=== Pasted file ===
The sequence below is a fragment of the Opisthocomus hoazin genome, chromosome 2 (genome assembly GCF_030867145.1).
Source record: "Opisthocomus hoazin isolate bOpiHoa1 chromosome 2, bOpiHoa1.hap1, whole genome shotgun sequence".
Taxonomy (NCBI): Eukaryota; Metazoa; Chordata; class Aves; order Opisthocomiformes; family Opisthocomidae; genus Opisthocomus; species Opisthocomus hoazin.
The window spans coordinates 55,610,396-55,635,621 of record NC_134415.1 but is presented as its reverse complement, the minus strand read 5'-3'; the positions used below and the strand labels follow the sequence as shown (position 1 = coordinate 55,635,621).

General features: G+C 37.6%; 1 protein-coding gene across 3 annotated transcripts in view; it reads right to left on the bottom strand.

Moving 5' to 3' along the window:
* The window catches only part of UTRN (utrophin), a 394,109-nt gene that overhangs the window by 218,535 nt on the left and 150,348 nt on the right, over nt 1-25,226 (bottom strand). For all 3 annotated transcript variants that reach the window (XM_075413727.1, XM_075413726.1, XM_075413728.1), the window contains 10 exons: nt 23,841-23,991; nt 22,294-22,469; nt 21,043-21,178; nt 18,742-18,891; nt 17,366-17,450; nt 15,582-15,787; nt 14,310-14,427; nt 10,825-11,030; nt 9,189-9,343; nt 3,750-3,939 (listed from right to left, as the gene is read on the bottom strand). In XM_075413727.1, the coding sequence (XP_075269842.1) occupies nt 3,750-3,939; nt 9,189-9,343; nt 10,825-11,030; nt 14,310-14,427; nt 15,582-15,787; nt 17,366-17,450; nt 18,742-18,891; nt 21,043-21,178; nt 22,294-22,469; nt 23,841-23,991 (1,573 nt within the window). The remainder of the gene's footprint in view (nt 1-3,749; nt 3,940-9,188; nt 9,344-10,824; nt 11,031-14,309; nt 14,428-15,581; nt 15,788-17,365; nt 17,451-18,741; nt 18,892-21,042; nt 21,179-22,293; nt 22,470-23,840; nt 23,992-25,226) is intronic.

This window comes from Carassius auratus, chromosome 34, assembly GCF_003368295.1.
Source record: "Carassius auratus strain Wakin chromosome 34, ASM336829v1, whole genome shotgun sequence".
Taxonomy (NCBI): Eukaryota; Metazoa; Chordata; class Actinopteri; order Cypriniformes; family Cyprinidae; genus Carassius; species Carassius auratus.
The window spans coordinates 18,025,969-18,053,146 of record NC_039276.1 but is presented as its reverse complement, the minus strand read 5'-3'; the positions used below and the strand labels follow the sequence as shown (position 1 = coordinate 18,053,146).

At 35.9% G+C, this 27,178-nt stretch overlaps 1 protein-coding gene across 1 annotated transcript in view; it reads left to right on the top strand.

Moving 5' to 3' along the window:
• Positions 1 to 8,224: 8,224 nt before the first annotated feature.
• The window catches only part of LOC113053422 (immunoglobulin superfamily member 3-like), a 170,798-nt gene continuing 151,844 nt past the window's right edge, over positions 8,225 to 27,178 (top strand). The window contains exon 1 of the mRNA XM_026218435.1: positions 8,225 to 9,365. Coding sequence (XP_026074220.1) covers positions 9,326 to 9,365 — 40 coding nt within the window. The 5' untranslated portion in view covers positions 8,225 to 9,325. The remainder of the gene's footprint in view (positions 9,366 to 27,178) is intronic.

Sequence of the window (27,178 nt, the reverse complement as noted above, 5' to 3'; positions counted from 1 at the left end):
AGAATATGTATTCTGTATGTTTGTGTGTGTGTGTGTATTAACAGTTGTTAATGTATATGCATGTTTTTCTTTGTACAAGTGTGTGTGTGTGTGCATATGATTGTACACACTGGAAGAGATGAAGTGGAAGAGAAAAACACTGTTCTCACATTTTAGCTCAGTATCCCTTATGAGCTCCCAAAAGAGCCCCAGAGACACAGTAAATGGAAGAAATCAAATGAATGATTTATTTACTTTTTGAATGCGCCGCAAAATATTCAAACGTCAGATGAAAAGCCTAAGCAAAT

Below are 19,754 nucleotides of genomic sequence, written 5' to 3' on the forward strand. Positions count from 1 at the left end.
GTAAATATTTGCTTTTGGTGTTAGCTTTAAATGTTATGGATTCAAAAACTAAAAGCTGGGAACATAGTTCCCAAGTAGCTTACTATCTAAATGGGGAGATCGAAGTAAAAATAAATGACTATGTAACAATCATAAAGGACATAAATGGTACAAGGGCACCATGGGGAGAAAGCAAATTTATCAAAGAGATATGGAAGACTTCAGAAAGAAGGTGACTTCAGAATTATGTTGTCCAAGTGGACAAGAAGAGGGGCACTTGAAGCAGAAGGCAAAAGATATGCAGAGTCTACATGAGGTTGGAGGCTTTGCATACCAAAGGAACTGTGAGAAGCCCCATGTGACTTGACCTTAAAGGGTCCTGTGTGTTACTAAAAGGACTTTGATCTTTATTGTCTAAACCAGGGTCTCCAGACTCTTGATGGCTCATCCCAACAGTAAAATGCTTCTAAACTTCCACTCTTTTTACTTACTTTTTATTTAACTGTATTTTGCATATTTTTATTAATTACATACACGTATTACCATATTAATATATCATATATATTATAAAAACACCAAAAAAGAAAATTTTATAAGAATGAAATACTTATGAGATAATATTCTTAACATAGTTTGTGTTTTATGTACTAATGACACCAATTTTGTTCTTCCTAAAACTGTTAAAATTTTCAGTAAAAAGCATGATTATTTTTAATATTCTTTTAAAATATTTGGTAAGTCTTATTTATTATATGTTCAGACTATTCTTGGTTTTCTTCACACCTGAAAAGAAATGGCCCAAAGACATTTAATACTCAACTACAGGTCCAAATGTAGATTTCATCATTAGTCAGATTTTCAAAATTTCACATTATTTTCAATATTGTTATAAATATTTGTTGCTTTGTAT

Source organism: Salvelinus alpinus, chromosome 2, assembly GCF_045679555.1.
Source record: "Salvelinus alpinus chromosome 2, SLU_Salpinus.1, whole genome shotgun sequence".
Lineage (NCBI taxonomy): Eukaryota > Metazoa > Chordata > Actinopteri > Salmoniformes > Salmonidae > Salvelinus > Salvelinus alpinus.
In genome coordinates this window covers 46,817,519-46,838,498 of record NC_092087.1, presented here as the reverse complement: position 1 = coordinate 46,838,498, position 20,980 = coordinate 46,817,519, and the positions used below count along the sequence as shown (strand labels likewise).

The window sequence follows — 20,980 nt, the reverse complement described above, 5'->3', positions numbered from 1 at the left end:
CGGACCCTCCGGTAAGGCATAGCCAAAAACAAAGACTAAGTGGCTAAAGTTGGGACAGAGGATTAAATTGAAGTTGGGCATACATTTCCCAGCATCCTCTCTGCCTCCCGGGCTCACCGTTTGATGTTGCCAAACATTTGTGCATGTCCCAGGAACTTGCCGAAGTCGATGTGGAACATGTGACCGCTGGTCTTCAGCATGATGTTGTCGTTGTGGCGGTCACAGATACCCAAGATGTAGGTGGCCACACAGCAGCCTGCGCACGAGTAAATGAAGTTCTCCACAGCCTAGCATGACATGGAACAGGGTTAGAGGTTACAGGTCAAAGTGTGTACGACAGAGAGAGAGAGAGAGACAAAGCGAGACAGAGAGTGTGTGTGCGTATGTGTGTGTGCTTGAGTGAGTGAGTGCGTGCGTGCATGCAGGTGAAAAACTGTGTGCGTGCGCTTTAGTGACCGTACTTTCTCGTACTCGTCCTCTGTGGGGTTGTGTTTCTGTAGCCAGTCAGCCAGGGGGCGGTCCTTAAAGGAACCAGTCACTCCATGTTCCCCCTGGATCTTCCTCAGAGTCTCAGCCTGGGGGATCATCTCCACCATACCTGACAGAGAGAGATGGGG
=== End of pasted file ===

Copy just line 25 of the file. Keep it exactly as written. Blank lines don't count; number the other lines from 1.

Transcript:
CGGACCCTCCGGTAAGGCATAGCCAAAAACAAAGACTAAGTGGCTAAAGTTGGGACAGAGGATTAAATTGAAGTTGGGCATACATTTCCCAGCATCCTCTCTGCCTCCCGGGCTCACCGTTTGATGTTGCCAAACATTTGTGCATGTCCCAGGAACTTGCCGAAGTCGATGTGGAACATGTGACCGCTGGTCTTCAGCATGATGTTGTCGTTGTGGCGGTCACAGATACCCAAGATGTAGGTGGCCACACAGCAGCCTGCGCACGAGTAAATGAAGTTCTCCACAGCCTAGCATGACATGGAACAGGGTTAGAGGTTACAGGTCAAAGTGTGTACGACAGAGAGAGAGAGAGAGACAAAGCGAGACAGAGAGTGTGTGTGCGTATGTGTGTGTGCTTGAGTGAGTGAGTGCGTGCGTGCATGCAGGTGAAAAACTGTGTGCGTGCGCTTTAGTGACCGTACTTTCTCGTACTCGTCCTCTGTGGGGTTGTGTTTCTGTAGCCAGTCAGCCAGGGGGCGGTCCTTAAAGGAACCAGTCACTCCATGTTCCCCCTGGATCTTCCTCAGAGTCTCAGCCTGGGGGATCATCTCCACCATACCTGACAGAGAGAGATGGGG